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Forensic Pathologist

Forensic pathologists have the opportunity to take a unique set of medical skills and put them to use in the criminal justice field. The basics of the job include conducting autopsies of victims to determine details of the death.



Forensic Pathologist Job Description

If you've ever watched an episode of CSI or Law and Order, you've probably seen scenes of forensic pathologists at work. The primary purpose of the job is evident enough: the forensic pathologist performs autopsies on the bodies of crime victims in order to determine the cause of death. In addition to examining the body for cause of death, forensic pathologists may also collect evidence, noting irregularities such as unnatural substances in the body, analyzing stomach contents and more.Besides the actual hands-on work of performing autopsies, forensic pathologists must also keep a detailed record of everything they do and find in the process. These notes are later used to prepare official written reports of the autopsy results and generally include information like estimated time of death and possible cause.



How to Become a Forensic Pathologist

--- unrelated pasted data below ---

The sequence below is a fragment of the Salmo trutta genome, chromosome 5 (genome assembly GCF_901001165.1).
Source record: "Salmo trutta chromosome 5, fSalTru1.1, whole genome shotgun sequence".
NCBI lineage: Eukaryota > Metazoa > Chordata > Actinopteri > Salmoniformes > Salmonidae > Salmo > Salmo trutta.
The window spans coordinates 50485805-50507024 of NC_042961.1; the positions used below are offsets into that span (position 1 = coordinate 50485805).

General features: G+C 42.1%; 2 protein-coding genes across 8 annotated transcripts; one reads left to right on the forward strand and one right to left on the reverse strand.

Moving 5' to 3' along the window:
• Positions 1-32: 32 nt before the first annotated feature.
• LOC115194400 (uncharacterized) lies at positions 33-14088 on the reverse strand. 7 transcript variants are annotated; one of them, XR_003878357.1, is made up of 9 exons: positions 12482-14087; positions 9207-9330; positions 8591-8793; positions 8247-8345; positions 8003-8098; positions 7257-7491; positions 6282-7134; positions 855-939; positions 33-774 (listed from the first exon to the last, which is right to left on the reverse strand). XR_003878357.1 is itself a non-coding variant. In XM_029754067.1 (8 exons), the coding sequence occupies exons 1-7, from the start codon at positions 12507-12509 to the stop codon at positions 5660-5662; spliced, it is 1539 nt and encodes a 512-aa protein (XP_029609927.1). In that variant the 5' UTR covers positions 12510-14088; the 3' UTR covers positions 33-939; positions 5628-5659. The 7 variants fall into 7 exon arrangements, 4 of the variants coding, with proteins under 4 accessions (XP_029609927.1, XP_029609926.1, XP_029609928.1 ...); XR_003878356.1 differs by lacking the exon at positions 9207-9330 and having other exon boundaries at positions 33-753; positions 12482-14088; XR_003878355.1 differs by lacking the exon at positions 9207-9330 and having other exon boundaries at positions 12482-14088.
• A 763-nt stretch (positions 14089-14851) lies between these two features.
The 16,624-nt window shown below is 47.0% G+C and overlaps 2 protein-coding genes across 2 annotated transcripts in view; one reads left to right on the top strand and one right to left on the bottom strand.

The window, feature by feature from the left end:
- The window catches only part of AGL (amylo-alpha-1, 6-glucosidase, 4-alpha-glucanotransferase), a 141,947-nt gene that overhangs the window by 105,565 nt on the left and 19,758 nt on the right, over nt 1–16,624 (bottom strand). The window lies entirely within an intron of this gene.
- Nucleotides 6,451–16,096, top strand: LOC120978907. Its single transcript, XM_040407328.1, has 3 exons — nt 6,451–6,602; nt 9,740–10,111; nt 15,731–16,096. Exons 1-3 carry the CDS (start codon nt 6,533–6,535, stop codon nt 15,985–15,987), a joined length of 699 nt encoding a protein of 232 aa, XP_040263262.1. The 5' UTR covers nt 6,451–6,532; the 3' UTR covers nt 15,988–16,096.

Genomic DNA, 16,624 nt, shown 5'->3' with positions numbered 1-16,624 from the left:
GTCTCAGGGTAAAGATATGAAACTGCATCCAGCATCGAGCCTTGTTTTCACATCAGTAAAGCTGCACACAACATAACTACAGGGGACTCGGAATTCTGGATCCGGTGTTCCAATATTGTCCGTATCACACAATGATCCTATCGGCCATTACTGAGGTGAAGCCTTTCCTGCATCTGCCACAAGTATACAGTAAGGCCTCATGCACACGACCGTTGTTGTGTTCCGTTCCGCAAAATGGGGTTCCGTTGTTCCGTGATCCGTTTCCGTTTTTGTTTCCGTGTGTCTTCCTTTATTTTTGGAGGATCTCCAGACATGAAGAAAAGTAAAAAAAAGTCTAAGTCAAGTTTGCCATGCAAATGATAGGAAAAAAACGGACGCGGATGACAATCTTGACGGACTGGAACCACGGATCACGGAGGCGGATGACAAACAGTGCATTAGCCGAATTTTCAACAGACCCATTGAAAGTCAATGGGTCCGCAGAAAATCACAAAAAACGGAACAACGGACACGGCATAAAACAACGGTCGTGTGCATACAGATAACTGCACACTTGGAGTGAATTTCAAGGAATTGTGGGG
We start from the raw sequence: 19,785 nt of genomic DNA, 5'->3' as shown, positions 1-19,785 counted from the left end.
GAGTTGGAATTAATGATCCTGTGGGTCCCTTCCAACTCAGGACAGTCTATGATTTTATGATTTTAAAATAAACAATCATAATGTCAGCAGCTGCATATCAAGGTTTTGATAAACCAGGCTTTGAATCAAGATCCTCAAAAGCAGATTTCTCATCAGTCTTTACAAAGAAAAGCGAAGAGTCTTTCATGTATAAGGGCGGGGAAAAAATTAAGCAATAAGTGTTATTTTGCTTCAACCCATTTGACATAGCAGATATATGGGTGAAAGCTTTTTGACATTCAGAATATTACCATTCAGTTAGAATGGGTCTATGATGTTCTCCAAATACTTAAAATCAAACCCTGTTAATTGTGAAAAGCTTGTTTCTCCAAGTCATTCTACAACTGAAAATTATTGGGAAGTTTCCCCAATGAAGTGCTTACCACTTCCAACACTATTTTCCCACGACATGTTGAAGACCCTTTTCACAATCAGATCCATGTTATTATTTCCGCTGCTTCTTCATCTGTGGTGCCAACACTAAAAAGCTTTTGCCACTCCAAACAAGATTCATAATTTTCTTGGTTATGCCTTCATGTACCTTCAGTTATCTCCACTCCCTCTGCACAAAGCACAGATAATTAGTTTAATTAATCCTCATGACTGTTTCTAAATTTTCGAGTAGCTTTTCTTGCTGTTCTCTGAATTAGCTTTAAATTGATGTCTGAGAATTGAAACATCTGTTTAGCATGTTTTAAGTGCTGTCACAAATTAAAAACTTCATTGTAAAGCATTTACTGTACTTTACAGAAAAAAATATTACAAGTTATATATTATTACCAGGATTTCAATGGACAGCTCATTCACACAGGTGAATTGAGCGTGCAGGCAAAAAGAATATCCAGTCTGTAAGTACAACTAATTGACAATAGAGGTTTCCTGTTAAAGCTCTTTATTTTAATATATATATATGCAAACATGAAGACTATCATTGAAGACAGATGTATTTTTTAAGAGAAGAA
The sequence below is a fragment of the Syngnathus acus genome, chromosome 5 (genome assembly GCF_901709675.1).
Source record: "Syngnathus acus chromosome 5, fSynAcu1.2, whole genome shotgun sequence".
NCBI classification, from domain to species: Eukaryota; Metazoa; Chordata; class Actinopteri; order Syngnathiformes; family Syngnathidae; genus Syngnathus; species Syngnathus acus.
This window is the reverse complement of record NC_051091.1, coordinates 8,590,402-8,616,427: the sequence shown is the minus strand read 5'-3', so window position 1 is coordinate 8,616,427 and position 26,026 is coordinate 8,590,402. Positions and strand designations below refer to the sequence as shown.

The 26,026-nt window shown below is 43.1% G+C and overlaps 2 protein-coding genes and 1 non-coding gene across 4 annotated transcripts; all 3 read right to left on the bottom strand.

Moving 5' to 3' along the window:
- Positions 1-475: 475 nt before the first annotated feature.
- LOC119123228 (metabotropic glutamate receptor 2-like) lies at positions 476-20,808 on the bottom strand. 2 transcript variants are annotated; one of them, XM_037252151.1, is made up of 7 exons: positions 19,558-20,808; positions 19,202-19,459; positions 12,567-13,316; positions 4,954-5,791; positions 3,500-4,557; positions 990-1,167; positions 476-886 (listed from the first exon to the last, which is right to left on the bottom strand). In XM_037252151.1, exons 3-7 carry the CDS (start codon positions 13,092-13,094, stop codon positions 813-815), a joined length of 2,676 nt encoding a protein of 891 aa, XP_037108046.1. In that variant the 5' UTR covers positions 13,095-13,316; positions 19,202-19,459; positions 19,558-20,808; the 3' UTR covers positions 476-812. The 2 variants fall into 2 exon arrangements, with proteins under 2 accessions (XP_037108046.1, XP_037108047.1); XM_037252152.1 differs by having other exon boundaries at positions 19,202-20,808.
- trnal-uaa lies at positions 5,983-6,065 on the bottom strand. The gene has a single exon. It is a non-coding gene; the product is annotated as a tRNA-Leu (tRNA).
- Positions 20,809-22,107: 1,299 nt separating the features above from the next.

Forensic pathology involves a commitment to education. The first step is earning a bachelor's degree in a related field, generally one that is science oriented. The next step is becoming a licensed doctor, a process that can take up to eight years. In addition to medical training, forensic pathologists usually go on to receive special training, such as a one-year fellowship, before practicing independently. Forensic pathologists must also obtain an official license, which they can receive by taking a certification exam offered by the American Board of Pathology.



Forensic Pathologist Salary and Career Outlook

According to O*NetOnline, the median salary for forensic pathologists was $206,920 annually in 2016. In addition, O*Net estimates a large growth rate of 10 to 14 percent from 2016 to 2026 in the pathologist field.



Forensic Pathology Resources



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